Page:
Big Time Adolescence movie review - Aussieboyreviews


Nope, Big Time Adolescence is pretty much just a coming-of-age comedy with jokes, dating and some dramatic issues. However, it’s an enjoyable movie for teens.


A 16-year-old boy comes of age under the destructive guidance of his best friend, an aimless drug dealer and college dropout.

Movie Images

Movie details

Director: Jason Orley
Cast: Griffin Gluck, Pete Davidson, Oona Laurence, Jon Cryer, Emily Arlook, Sydney Sweeney, Thomas Barbusca, Machine Gun Kelly
Writer: Jason Orley
Release Date (Australia): 13 March 2020
Runtime: 91 minutes/1h 31m
Genre: Comedy
Country: USA
Language: English

CONTENT GUIDE (warning: May contain spoilers)

Themes (M)

The film contains drug themes and drug dealing.

Violence (PG)

The film contains mild violence in the form of depictions of punching and pushing.

Coarse Language (MA15+)

The film features frequent “f**k” language, in addition to mild coarse language including the words “s**t”, “bitch”, “p***y” and “**shole”.

Drug Use (MA15+)

The film features frequent scenes of drug use, including marijuana smoking and a man snorting cocaine. There are also frequent verbal drug references.

Sex (M)

The film contains crude verbal sexual references throughout and scenes of implied sexual activity.

mpaa rating

R (for drug content, alcohol use, pervasive language, and sexual references – all involving teens)

Aussie boy's thoughts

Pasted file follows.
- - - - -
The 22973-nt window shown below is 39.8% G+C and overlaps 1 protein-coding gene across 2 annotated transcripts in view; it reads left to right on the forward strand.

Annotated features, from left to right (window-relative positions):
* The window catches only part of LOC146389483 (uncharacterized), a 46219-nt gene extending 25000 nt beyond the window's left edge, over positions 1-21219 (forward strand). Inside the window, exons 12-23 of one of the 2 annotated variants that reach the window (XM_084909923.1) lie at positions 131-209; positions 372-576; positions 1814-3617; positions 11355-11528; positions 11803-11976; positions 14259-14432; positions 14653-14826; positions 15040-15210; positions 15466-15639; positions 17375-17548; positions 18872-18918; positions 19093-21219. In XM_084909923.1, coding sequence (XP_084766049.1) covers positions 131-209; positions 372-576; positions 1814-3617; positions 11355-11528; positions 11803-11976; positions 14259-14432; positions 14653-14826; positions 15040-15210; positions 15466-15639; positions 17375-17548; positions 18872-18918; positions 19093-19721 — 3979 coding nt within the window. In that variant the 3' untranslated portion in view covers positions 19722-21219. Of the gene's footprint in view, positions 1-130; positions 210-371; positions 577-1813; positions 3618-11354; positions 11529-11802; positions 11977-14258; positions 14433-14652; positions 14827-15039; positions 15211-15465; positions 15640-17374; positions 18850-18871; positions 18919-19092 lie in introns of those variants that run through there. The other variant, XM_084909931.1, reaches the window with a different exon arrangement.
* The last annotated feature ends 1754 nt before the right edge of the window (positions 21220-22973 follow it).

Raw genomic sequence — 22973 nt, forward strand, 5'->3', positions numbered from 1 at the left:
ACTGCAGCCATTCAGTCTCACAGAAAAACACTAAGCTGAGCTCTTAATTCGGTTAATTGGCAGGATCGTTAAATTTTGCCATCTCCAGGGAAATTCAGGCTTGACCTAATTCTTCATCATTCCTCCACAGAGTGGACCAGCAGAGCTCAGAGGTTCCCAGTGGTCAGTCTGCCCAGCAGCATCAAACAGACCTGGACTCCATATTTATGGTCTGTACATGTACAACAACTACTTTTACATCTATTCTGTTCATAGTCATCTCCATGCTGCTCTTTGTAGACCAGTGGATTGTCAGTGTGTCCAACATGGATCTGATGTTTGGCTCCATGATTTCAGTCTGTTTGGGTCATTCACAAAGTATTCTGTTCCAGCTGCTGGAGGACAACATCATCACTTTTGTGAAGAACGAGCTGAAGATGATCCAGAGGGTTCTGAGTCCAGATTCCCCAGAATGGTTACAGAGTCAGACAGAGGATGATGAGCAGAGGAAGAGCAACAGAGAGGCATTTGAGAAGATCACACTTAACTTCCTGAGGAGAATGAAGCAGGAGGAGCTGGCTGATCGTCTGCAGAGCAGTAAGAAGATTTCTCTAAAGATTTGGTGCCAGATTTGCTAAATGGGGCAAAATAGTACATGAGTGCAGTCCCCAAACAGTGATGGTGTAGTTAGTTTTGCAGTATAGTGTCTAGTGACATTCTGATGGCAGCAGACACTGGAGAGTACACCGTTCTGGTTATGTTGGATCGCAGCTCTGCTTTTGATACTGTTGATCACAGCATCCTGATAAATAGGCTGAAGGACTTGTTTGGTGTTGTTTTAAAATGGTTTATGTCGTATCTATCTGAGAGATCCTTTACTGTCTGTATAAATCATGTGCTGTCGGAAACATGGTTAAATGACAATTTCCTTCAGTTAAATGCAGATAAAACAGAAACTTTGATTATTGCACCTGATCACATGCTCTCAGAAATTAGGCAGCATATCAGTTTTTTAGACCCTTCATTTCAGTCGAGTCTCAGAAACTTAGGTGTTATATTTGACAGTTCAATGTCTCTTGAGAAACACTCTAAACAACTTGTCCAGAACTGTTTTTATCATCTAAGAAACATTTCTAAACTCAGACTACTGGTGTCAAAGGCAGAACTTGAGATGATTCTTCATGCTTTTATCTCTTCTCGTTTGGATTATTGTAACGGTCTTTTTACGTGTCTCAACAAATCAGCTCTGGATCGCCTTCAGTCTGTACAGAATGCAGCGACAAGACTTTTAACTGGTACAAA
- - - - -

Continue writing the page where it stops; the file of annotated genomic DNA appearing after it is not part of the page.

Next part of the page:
The big issues are saved towards the final moments of the film, but the rest of Big Time Adolescence is reserved with humour that’s actually very memorable and sometimes usable. As the title sorely suggests, this movie tackles adolescence in the form of teenager Griffin Gluck following the destructive path of aimless, drug dealing college dropout Pete Davidson.

Big Time Adolescence’s top focus is on how a good kid or a seemingly-innocent kid can take the road of destruction, drugs, sex and alcohol.In this story, the teenage character’s parents know of him as a good kid doing nothing wrong like getting high or getting tattoos, but he’s doing just that and more. This can often feel relatable for some teens and adults and it makes the entire film very entertaining and watchable.

The humour is also a big surprise in this movie, with most of it consisting around genuine jokes over crude sexualised innuendo or kids swearing. There’s dating, lots of drug dealing and drug-related stuff, with most of the big issues being saved towards the end. Unfortunately however, when everything seems final, satisfied and ready to shut down, it still drags on a little more into the aftermath of the story’s events.

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